Shinners, Dissos and Dissenters is a long-term analysis of the development of Irish republican activist media since 1998 and the tumultuous years following the end of the Troubles. It is the first in-depth analysis of the newspapers, magazines and online spaces in which the differing strands of Irish republicanism developed and were articulated during a period where schism and dissent defined a return to violence.

Based on an analysis of Irish republican media outlets as well as interviews with the key activists that produced them, this book provides a compelling long-term snapshot of a political ideology in transition. It reveals how Irish Republicanism was moulded by the twin forces of the Northern Ireland Peace Process and the violent internal ideological schism that threatened a return to the ‘bad old days’ of the Troubles.

This book is vital for those studying Irish politics and those interestedin activism as it provides new insights into the role that modern activist media forms have played in the ideological development of a 200-year-old political tradition.

Open Access (free)
James Bowen and Jonathan Purkis

(chapter 8) taps into a radical psychiatric tradition which has frequently appealed to anarchists for its critique of dominant constructed notions of reality. This is one of the reasons for the attraction of Michel Foucault’s work to many anarchists. Certainly the way that Gore looks at the discourses around creativity and art, as well as those of mental health and normality, is reminiscent of this analytic approach. Gore’s and Bowen’s chapters concentrate on education, age, communication and the importance of art and creativity in the libertarian struggle, something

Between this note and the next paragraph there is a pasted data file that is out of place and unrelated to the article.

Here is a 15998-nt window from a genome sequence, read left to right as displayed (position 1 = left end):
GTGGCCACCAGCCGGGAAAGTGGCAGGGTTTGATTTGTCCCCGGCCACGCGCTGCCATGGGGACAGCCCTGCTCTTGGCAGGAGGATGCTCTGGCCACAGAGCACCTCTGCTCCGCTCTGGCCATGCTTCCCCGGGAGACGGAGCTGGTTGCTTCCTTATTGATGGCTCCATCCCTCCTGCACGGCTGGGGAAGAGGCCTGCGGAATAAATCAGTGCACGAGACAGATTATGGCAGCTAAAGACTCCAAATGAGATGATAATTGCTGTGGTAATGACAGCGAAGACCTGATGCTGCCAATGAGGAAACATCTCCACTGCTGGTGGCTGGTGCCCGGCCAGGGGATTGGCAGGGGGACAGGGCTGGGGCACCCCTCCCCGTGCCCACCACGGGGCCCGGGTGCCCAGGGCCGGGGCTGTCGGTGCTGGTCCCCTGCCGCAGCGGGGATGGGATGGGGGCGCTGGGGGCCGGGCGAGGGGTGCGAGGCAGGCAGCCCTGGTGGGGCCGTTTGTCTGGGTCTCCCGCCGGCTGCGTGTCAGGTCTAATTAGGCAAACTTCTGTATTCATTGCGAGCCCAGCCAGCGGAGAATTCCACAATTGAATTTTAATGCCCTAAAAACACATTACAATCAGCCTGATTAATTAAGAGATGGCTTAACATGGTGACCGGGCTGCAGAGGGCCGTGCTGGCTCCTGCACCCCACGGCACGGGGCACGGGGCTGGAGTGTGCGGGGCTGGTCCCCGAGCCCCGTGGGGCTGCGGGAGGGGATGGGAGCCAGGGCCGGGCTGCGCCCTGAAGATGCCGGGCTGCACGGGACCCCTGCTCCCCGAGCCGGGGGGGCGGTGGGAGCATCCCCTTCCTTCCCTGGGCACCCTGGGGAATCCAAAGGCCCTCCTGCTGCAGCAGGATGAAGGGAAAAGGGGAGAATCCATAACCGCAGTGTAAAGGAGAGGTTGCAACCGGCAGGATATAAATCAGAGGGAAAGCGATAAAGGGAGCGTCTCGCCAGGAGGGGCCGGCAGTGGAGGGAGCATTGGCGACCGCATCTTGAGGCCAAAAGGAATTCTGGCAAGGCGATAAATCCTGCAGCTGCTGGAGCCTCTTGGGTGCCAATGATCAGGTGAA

in Changing anarchism
James Zborowski

2 Distance, representation and criticism This chapter provides a link between the principal focus upon point of view in the previous chapter, and the principal focus upon communication in the chapter to follow. To treat artworks as comprising spectrums or axes of distance has been demonstrated, as we shall shortly see, to be a powerful way of conceptualising how point of view works within them. After a survey of a range of existing approaches to point of view and distance from within and beyond film studies, I explore the handling of point of view and distance

in Classical Hollywood cinema
The ‘mainstream’ media